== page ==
I’m a big fan of Cineplex (TSX:CGX) but even I can see the headwinds that the company is facing and will continue to face in the upcoming year. Box office revenue is still at the mercy of Hollywood, and with a growing list of online services and devices able to stream content from nearly everywhere, the inflated movie and food prices available at the theatre may not be enough to prevent the slow decline of this entertainment titan.
Let’s take a moment to discuss whether this means investors should dump, buy, or pass on Cineplex altogether.
Cineplex isn’t just movies
The first point that I want to make completely clear is that while the traditional movie and popcorn business is an important part of Cineplex’s revenue stream, it is not the only component, and it is decreasing in importance.
In fact, many investors and even analysts often neglect to mention that Cineplex is in actuality an entertainment company, with several diversified options for investors beyond just movies.
Specifically, Cineplex’s Rec Room venues continue to attract more customers and revenue, leading Cineplex to seek out additional candidate locations for the popular venue. By example, in the most recent quarter, the Rec Room contributed $16.8 million in revenue, consisting of both a 27.7% increase year-over-year in food service, and a 90.5% increase in amusement revenues.
Another interesting venture worth noting is Cineplex’s Digital Media segment, which is largely attributed to the increasing use of digital menu boards across the fast food industry. Over the course of the past two years, the Digital Media segment has secured several high-value contracts with leading fast food companies worldwide. The most recent example of this was Cineplex being selected to set up and operate menu boards for European locations of Subway.
Finally, there’s the egaming arm of Cineplex to mention. Egaming is a growing trend in Canada and elsewhere, with live and recorded games attracting an audience of thousands of customers and potentially millions in concessions and admissions for the company.
The movies are changing too
Cineplex is evolving within the realm of its traditional movie and popcorn model too. The company’s highly successful VIP experience, which provides patrons with larger recliner-style seats and a full menu has proven incredibly popular.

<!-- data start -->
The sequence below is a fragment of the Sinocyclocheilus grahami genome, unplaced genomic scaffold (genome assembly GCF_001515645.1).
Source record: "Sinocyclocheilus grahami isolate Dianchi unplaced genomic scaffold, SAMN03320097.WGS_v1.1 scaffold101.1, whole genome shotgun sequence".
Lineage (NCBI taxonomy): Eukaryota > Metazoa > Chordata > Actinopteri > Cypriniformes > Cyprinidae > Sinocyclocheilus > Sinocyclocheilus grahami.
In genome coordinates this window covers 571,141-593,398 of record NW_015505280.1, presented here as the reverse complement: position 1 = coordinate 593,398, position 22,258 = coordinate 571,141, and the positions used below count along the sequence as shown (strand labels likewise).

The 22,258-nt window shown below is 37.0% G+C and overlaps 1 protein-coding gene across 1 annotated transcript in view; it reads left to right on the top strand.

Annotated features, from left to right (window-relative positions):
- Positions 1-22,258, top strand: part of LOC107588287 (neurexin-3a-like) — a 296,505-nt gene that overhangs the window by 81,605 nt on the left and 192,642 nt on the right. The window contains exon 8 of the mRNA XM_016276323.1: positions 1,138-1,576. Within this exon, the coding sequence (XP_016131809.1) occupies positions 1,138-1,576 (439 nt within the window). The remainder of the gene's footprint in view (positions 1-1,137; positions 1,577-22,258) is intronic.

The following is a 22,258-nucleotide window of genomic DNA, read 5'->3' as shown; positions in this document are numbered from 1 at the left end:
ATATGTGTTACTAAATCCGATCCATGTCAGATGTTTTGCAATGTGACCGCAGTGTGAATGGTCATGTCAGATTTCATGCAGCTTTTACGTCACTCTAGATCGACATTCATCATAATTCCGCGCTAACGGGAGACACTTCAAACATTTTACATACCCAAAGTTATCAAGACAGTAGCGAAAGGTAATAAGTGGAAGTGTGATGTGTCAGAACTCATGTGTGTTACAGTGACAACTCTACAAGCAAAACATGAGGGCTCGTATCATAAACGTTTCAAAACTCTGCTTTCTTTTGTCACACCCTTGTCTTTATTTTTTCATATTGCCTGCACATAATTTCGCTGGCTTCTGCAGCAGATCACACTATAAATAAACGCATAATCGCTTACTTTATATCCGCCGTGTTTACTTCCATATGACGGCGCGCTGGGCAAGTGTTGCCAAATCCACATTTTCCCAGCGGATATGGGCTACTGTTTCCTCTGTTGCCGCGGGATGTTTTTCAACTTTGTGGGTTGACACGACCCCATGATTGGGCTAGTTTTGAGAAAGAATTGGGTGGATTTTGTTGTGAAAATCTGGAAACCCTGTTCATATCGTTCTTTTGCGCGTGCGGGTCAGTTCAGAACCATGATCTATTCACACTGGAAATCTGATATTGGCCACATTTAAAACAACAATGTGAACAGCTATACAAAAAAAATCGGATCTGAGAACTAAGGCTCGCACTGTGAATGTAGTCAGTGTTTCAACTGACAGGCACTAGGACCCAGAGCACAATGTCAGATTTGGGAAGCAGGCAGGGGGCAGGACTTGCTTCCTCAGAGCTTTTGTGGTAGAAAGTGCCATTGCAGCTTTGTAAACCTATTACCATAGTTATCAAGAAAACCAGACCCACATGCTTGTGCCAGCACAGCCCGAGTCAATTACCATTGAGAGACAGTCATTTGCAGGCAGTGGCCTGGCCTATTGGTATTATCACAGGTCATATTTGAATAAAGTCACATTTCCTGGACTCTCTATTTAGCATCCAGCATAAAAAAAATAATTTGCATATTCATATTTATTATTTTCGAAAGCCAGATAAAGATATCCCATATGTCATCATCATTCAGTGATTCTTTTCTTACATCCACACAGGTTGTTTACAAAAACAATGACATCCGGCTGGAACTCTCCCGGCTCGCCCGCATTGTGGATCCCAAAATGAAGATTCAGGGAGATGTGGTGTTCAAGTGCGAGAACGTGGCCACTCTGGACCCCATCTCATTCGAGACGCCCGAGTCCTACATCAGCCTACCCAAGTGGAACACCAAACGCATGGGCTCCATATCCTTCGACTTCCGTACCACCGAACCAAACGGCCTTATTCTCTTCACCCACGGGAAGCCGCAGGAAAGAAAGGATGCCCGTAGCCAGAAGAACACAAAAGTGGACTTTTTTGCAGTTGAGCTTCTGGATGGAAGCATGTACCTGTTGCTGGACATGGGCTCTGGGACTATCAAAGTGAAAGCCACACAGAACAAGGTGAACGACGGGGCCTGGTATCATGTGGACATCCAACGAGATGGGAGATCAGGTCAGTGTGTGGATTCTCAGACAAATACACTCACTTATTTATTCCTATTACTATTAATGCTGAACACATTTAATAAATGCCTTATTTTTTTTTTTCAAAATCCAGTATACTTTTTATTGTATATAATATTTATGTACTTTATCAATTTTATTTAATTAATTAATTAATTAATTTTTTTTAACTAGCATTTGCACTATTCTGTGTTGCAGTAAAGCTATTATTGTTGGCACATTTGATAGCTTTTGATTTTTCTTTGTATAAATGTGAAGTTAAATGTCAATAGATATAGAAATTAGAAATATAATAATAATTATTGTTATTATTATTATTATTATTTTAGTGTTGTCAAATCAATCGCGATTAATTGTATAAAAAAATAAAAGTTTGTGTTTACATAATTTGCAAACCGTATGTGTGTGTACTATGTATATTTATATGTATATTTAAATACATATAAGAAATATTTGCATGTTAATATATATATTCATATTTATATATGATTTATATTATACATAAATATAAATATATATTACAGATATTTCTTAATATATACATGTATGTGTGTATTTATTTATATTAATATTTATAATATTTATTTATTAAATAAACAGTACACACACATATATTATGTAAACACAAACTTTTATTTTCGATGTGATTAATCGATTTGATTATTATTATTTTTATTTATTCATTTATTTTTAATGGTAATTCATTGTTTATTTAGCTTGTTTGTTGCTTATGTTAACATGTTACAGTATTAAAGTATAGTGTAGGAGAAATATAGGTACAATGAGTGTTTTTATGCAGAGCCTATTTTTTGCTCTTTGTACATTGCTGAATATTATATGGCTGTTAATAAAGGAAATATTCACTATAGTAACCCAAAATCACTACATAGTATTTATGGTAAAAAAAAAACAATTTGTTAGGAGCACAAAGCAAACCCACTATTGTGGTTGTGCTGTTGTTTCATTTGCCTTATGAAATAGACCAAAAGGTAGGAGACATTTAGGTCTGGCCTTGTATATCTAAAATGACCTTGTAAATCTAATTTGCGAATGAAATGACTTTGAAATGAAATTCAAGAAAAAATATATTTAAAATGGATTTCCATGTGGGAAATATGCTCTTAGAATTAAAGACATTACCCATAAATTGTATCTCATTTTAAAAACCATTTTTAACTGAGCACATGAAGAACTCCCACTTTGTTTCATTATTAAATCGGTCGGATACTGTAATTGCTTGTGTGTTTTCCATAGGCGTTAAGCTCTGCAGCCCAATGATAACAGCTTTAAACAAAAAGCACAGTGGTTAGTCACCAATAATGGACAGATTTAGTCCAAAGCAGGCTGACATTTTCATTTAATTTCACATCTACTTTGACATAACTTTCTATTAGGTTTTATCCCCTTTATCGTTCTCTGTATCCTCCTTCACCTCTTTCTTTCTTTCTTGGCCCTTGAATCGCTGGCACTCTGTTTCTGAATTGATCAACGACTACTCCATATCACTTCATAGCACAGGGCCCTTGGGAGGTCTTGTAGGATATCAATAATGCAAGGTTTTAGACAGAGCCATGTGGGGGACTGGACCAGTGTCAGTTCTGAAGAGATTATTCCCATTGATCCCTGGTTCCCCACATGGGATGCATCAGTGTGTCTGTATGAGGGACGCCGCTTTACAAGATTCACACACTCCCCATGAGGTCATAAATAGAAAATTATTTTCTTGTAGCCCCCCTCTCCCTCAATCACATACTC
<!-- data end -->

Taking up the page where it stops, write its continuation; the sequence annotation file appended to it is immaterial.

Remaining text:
That traditional model is based on an old, but reliable business; charge customers an admission to see a show and then offer to sell them concessions. By tweaking the experience slightly, Cineplex can still adhere to that same model while attracting new and repeat customers.
The latest incarnation of the VIP experience comes in the form of adult-only theatres. The new venues will include a licensed lounge along with auditoriums outfitted with recliners and full menu and beverage service. Cineplex opened its first adult-only theatre this past summer in Calgary and a second location is slated to be completed in 2021.
Should you buy Cineplex?
Cineplex is an intriguing opportunity for investors, but it doesn’t come without risk. The company is transitioning its reliance off the movie-and-popcorn business, diversifying into other ventures, any of which could provide a handsome return for the company.
Perhaps one of the most attractive aspects for investors to consider is Cineplex’s monthly dividend, which currently provides a very appetizing 6.93% yield. Critics often point to that dividend as being unsustainable over the long term, particularly if movie theatre revenue continues to decline.
While there is an argument to be made for this that decline is unlikely to happen anytime soon. If anything, 2019 is promising to be one of the biggest box office winners in memory, with follow-ups across highly successful franchises such as Star Wars, Avengers, Frozen, and Toy Story likely to set records.
In my opinion, Cineplex remains a promising investment worthy of inclusion. Buy it now and forget about it for 2019.
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Fool contributor Demetris Afxentiou has no position in any of the stocks mentioned.